In a joint statement, Parrikar and the U.S. Secretary of Defense Ashton Carter said discussions ranged from “increased strategic and regional cooperation, to deepened military-to-military exchanges, to expanded collaboration on defense technology and innovation.” The Logistics Exchange Memorandum Of Agreement allows for reciprocal exchange of logistic support, supplies, and services between the two armed forces. This includes food, water, fuel, spare parts, repair, transportation, communication and medical services.


The Sides reaffirmed their commitment to work together as priority partners in the Asia Pacific and the Indian Ocean region in accordance with the roadmap for cooperation under the India-U.S. Joint Strategic Vision for the Asia Pacific and the Indian Ocean Region. In this regard, they welcomed the convening of the inaugural Maritime Security Dialogue in May 2016 and engagement on maritime domain awareness, including through a White Shipping Agreement. They also decided to strengthen cooperation in the area of connectivity.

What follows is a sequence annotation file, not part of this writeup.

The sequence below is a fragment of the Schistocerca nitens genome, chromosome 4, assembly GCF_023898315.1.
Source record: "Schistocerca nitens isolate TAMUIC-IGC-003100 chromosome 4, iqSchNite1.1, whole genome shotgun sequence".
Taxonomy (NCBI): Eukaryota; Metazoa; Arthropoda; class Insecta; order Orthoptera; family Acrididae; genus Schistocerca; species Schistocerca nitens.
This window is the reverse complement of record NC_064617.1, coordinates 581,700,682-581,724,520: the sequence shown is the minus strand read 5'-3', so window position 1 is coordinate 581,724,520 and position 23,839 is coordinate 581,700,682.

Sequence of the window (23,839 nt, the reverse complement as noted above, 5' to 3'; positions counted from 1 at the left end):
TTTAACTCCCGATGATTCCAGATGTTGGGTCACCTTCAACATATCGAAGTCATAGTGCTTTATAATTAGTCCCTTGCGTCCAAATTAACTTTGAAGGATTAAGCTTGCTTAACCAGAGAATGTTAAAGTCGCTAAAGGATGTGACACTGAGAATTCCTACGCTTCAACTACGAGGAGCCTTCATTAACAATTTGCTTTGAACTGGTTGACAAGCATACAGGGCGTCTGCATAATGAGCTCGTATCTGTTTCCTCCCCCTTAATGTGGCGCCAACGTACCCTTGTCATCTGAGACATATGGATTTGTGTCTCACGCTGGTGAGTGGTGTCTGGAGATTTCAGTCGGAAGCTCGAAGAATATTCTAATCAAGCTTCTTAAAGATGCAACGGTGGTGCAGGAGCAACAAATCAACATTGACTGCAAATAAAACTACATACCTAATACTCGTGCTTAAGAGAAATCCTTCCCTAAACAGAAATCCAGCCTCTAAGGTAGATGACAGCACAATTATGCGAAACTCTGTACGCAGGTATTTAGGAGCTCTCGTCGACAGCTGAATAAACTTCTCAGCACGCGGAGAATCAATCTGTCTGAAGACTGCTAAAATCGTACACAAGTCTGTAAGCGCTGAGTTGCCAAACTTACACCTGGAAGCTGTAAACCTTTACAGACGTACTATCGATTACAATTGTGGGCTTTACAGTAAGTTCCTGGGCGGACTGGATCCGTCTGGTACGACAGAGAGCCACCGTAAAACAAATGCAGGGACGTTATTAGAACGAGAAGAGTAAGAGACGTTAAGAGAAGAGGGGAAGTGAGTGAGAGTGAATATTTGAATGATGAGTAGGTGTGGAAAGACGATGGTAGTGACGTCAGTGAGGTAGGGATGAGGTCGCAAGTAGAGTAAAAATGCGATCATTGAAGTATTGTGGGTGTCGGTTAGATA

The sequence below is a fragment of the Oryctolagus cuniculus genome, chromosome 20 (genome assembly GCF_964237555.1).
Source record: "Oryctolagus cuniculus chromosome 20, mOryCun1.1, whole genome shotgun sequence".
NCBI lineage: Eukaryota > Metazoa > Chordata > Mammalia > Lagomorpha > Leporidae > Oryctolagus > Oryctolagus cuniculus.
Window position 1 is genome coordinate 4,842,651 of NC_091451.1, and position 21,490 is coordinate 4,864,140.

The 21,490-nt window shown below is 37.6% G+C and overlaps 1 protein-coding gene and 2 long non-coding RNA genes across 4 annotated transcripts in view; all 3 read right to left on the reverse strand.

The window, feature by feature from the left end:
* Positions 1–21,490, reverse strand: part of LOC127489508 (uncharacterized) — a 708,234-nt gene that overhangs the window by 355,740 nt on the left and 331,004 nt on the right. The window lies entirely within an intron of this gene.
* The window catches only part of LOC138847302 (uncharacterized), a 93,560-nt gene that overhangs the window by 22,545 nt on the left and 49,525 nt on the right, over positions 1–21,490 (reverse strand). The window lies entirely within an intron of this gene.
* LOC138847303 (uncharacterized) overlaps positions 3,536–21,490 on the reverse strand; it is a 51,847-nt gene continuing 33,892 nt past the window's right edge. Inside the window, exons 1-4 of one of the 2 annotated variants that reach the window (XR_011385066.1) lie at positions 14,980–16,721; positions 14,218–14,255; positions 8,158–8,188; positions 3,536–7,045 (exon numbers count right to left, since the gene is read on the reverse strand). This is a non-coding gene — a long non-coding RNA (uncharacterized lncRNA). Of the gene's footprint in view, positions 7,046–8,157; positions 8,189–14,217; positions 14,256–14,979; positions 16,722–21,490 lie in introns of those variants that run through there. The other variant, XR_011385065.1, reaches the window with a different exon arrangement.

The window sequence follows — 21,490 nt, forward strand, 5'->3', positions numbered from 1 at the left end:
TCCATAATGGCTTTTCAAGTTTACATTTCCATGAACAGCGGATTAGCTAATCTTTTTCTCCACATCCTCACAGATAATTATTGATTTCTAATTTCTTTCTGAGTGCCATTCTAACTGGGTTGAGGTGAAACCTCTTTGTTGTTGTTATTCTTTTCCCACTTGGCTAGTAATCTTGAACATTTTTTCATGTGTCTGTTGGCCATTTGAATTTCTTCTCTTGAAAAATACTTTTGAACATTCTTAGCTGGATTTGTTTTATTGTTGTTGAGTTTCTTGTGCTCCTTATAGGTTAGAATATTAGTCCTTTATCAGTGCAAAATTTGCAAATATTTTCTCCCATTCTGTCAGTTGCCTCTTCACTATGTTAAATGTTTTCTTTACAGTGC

Recognizing the growing threats and challenges in cyberspace and the serious risks to national security from malicious cyber activity, both Sides reaffirmed working together to promote cyber security, combat cyber-crime, advance norms of responsible state behavior in cyberspace, improve cooperation among technical and law enforcement agencies, and promote cyber R&D and capacity building. In this context, they welcomed the signing of the Framework for the India-U.S. Cyber Relationship.